Brownsville youths have spent the past two years creating a virtual reality video game that is a lifelike replica of their neighborhood.

Ray Graham demos ‘Fireflies: A Brownsville Story’

The Brownsville that normally makes headlines — the one where gun violence is rampant and poverty is abject — is not the Brownsville Ray Graham recognizes.

“To me, Brownsville is just a big family,” Graham said. “If I walk up and down the street, I can see little old ladies that watched me grow up. I can see little kids I watched grow up and kids that I grew up with.” The Brownsville reflected in the news confuses Graham because to him “there’s a bunch of positive stuff that goes on and nobody ever hears about it.”

Graham and other local youths at the Brownsville Community Justice Center want to represent Brownsville the way they see it — through the use of virtual reality technology. For the past two years, the team has been producing a virtual reality video game called ‘Fireflies: A Brownsville Story,’ a lifelike replica of their neighborhood and its residents.

Graham, who has played a major role in the conception and production of ‘Fireflies,’ wants to keep the game’s plot points a secret for now. But he did reveal that players take the form of two young photographers who walk around the neighborhood, meet residents and document their stories. While navigating the neighborhood, the players have to accomplish various tasks such as collecting fireflies, an experience many Brownsville residents have in common, said Graham.

Putting the video game together was a real community effort. Julie Taylor, the deputy director of the Brownsville Community Justice Center, estimated that 45 young people contributed to its production, with a core group of eight or ten people spearheading the project. The team spent the early days of the project interviewing community members and making models of people and neighborhood places. Committed to recreating Brownsville authentically, Adrian Richardson, another team member, recorded real interactions in the community to add to the game.

According to Graham and Richardson, the biggest challenge was mastering the software to create the virtual reality game. Only a few people initially understood the software who then taught the other team members. “Everybody learned it their own way, so everybody has a different style on how to use the technology,” Graham said. “But it still worked out.”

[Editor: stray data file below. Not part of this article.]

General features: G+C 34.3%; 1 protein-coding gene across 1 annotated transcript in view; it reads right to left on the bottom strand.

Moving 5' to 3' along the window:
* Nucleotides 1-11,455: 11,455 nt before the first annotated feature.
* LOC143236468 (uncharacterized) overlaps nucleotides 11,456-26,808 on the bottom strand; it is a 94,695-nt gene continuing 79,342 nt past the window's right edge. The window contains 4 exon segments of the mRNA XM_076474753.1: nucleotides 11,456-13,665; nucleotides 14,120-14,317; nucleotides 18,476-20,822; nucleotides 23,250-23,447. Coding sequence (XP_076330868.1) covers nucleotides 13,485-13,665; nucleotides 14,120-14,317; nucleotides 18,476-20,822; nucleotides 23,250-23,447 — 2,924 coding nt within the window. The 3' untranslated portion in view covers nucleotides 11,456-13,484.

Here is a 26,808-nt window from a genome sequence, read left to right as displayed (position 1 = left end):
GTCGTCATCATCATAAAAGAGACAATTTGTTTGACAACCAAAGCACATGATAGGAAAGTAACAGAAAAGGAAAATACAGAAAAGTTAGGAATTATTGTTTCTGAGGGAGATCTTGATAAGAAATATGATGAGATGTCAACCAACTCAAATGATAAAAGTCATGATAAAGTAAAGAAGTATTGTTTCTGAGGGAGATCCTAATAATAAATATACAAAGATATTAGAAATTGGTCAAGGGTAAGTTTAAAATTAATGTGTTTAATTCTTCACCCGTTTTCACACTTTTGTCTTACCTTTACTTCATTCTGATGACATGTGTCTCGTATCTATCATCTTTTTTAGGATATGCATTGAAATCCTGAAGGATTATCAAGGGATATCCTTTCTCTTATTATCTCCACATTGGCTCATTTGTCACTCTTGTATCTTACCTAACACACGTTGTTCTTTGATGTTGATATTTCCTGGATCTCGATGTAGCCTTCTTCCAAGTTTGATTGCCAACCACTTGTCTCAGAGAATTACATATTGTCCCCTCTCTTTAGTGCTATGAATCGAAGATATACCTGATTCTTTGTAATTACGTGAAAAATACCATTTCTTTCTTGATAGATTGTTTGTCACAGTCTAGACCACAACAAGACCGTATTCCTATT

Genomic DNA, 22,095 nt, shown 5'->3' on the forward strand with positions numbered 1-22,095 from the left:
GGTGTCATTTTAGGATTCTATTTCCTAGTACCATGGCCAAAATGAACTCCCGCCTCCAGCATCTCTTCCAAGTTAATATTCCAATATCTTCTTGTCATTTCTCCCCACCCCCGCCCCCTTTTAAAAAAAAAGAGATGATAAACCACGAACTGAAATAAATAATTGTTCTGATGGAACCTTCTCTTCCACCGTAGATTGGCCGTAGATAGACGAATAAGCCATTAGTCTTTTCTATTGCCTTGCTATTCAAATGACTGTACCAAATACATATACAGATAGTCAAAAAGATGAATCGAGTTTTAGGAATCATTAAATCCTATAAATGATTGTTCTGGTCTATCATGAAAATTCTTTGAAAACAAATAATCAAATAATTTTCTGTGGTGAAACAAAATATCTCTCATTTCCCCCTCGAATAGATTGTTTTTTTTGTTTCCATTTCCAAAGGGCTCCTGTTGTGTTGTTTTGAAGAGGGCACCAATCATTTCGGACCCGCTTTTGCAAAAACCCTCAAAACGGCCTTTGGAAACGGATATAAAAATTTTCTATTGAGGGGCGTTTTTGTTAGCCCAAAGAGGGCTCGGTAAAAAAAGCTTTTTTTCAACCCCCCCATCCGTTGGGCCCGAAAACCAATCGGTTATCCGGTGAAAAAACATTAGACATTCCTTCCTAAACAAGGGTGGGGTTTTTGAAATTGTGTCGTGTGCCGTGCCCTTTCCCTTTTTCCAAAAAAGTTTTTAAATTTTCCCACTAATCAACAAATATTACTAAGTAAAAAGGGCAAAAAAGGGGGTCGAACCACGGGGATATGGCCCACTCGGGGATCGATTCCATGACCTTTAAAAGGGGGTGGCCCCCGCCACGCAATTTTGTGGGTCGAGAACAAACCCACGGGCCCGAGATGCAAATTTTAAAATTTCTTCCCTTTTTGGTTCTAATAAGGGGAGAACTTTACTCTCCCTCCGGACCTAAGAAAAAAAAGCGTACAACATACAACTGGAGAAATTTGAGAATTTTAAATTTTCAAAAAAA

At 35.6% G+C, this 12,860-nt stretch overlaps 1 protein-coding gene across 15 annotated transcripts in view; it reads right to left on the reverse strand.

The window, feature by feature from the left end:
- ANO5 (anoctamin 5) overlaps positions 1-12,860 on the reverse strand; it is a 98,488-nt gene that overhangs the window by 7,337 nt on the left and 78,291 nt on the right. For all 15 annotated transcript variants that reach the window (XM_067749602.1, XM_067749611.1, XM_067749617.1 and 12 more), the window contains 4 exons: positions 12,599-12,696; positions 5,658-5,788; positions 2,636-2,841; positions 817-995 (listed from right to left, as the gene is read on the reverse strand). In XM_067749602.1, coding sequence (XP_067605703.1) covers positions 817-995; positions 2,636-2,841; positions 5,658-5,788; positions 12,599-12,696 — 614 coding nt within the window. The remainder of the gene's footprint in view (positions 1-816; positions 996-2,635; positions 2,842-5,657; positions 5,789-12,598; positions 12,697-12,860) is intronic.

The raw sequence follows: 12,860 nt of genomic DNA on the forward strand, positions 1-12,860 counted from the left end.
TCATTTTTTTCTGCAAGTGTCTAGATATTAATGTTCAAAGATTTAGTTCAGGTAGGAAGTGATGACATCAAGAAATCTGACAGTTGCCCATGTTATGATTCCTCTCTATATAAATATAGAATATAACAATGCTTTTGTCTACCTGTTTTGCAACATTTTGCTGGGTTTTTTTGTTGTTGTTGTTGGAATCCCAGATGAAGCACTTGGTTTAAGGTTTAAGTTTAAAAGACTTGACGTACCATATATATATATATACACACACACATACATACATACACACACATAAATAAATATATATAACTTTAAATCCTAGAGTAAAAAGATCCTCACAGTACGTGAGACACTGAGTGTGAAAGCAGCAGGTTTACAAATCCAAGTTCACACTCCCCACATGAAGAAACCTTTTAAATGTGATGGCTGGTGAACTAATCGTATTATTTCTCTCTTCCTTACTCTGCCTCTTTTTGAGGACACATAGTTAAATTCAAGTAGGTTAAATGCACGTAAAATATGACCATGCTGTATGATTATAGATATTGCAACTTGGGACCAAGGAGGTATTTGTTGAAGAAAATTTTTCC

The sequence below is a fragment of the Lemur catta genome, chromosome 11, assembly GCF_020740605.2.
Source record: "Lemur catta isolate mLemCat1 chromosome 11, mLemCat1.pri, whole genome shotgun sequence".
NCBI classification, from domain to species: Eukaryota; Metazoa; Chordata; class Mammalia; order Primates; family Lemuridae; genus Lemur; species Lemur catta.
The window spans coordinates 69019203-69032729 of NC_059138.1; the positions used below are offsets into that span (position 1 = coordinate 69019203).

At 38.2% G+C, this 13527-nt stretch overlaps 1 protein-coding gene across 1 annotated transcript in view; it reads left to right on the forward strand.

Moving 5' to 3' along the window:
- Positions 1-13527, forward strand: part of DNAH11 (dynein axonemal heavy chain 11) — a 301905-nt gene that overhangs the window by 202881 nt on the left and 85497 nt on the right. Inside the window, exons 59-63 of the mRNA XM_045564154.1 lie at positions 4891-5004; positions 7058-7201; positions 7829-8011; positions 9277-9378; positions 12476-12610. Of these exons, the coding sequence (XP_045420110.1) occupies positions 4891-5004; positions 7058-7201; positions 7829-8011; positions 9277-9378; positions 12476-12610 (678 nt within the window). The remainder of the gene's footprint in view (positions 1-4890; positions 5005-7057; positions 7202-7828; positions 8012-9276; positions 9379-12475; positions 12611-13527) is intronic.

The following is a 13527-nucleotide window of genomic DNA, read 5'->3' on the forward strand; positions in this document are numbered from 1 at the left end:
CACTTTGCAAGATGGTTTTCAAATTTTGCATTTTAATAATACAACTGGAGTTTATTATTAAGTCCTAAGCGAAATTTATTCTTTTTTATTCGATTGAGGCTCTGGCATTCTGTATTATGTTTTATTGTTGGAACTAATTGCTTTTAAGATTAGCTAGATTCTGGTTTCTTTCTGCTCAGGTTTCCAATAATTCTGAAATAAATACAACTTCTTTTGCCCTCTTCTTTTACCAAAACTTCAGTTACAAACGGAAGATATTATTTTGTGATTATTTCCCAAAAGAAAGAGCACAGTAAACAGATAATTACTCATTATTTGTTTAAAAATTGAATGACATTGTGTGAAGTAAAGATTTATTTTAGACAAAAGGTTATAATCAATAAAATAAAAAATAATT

A demo of ‘Fireflies: A Brownsville Story’

‘Fireflies: A Brownsville Story’ should be completed by this summer. Taylor said that they are still working out the details for the game’s public release. Of course, there will be something special planned for its debut in Brownsville.

As the project goes through its final adjustments, the goal of the game has remained the same. “The direction has always been not to try and change the entire world,” said Graham. “Whether you’re from Brownsville or not, we just want to change the way you think about Brownsville because it’s not some scary place. It’s literally another neighborhood.”


Your contribution is appreciated.

Make a Donation

BK Reader is brought to you for free daily. Please consider supporting independent local news by making a donation here. Whether it is $1 or $100, no donation is too big or too small!

Share this story!

Share Tweet Print

Shiloh Frederick

Shiloh Frederick reports for BK Reader. She is a recent graduate of Mount Holyoke College, where she earned an undergraduate degree in history, with a minor in journalism. Shiloh is now dedicating her...

Leave a comment

Your email address will not be published. Required fields are marked *